Diabetes Drugs: Some Work Better Than Others
Not allِ diabetes drugs areِ equally effective atِ preventing death andِ heart disease overِ a decade-long period, a newِ study suggests.
Diabetes patients whoِ takeِ someِ versions ofِ drugs called insulin secretagogues areِ 20 toِ 33 percent moreِ likelyِ to die fromِ anyِ cause overِ a 10-year period thanِ patients whoِ takeِ the diabetes drug metformin, theِ study said.
Insulin secretagogues haveِ beenِ aroundِ since theِ 1950s andِ work byِ stimulating cells toِ produce insulin, whileِ metformin works byِ reducing excess sugar seenِ inِ Type 2 diabetes.
The study was published today (April 6) in the European Heart Journal.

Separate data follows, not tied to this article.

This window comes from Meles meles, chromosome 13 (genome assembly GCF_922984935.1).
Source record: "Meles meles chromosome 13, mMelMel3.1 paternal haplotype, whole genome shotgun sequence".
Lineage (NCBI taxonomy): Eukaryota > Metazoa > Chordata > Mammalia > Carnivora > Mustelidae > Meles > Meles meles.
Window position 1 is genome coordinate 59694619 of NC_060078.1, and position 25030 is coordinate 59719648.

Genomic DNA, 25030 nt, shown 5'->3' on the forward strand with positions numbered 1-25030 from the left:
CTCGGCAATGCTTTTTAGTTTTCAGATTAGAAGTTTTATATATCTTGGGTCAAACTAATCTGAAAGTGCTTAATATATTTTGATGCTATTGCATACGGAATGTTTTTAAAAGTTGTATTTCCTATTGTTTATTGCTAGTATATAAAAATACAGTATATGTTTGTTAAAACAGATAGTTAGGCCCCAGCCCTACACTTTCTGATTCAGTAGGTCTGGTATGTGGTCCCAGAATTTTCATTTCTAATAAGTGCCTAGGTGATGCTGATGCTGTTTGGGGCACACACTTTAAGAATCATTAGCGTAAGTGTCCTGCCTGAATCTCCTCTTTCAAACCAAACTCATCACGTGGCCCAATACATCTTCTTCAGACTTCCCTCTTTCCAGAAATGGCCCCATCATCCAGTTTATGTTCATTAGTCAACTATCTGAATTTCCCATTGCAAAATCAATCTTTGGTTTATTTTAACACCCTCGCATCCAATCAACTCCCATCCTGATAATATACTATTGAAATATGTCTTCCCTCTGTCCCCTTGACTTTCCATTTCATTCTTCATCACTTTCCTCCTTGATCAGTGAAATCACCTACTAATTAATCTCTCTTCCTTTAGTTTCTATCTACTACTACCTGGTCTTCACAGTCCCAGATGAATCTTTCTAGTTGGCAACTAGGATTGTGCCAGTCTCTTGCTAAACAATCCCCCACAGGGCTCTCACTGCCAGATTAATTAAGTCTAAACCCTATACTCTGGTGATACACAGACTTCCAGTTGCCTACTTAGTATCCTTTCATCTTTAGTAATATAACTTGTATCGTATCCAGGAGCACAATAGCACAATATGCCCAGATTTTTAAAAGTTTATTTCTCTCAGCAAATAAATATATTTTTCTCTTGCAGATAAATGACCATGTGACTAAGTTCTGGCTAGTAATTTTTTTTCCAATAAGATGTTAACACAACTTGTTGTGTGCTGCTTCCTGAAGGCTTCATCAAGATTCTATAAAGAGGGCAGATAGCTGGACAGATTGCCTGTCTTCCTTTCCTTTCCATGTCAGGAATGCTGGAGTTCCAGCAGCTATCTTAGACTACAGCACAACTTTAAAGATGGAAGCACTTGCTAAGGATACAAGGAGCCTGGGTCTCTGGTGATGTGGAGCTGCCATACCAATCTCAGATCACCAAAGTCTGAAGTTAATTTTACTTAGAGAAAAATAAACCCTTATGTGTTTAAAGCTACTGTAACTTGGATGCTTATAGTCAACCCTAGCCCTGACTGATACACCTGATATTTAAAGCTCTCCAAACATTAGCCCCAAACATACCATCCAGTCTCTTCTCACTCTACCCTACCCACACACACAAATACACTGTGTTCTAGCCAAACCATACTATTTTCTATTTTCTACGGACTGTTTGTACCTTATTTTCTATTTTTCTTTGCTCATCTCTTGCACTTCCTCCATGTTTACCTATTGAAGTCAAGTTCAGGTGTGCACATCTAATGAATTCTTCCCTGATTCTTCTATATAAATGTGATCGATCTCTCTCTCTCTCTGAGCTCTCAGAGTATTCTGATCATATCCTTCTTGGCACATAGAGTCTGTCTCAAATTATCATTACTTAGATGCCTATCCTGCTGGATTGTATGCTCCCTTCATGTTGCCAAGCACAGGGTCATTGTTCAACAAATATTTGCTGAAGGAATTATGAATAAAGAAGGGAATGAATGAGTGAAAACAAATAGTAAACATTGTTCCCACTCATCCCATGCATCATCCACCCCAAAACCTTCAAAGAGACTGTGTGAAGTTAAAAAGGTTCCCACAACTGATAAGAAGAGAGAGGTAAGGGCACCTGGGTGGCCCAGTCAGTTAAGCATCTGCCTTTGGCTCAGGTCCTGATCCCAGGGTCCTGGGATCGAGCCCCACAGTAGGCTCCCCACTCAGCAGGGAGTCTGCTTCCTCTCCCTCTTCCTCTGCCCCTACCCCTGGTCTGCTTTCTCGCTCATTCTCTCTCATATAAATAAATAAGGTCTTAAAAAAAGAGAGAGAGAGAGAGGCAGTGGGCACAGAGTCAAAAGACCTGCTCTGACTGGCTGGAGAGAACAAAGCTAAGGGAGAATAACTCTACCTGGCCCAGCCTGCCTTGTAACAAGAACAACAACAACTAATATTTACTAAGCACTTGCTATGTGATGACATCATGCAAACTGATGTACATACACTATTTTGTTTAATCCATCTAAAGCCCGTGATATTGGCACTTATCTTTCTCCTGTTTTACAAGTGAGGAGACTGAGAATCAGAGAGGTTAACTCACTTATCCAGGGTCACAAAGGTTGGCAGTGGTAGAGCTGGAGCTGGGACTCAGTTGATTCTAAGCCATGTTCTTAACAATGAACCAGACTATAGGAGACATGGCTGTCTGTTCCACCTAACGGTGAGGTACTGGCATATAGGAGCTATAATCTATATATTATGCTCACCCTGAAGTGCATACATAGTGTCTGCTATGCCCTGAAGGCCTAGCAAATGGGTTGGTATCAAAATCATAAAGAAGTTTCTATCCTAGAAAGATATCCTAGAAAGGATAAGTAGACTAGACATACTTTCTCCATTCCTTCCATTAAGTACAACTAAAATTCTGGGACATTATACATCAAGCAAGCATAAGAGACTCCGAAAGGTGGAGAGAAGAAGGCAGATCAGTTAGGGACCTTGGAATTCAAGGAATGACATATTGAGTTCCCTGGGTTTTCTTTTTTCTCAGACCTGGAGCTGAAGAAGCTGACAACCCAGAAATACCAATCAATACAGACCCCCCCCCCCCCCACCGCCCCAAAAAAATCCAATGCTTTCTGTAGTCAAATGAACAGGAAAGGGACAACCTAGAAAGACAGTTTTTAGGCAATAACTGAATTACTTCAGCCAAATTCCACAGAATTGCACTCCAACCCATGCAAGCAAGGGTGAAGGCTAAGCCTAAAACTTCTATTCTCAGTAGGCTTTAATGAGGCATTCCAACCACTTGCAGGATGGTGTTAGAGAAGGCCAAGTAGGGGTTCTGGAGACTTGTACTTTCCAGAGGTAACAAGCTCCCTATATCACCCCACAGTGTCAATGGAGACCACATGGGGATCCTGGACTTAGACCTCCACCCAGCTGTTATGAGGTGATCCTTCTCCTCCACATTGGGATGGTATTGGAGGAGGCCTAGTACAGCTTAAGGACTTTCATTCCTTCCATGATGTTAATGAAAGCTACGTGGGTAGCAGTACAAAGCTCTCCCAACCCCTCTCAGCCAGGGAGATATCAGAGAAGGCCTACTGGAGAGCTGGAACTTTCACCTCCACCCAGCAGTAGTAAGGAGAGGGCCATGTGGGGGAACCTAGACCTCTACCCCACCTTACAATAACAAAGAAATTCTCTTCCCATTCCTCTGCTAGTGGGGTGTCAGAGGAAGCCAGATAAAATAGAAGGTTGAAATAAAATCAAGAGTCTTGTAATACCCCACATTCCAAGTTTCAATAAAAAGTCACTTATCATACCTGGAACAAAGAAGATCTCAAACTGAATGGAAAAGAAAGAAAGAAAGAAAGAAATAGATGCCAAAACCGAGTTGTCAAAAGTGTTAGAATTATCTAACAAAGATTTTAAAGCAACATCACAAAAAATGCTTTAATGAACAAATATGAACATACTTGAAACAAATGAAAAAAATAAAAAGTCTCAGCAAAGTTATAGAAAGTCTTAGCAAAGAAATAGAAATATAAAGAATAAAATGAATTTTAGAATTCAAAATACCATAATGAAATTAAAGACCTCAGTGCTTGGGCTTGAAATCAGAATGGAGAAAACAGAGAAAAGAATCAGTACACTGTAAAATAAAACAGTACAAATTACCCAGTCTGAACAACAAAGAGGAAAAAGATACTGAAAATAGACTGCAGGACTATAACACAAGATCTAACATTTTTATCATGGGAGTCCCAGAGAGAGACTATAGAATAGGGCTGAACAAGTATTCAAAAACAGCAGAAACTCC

The drugs’ effects
Schramm andِ her colleagues examined theِ health status ofِ 107,806 Danish people ages 20 andِ older whoِ wereِ beingِ treated withِ insulin secretagogues orِ metformin betweenِ 1997 andِ 2006.
More thanِ halfِ the people inِ the study wereِ onِ insulin secretagogues.
Researchers foundِ that people whoِ tookِ theِ insulin secretagogues glimepiride, glyburide, gliclazide andِ tolbutamide hadِ a greater risk ofِ havingِ a heart attack orِ stroke orِ dying fromِ anyِ cause duringِ the 10-year period, compared withِ thoseِ who tookِ onlyِ metformin.
Diabetes affects 8.3 percent ofِ the U.S.
Fifty-eight percent ofِ people withِ diabetes takeِ anِ oral medication, likeِ metformin andِ insulin secretagogues, toِ control theِ amount ofِ glucose inِ their blood, according toِ theِ NIH.
Darren McGuire, anِ associate professor ofِ cardiology atِ the University ofِ Texas Southwestern Medical Center atِ Dallas, whoِ wasِ notِ involved withِ theِ study.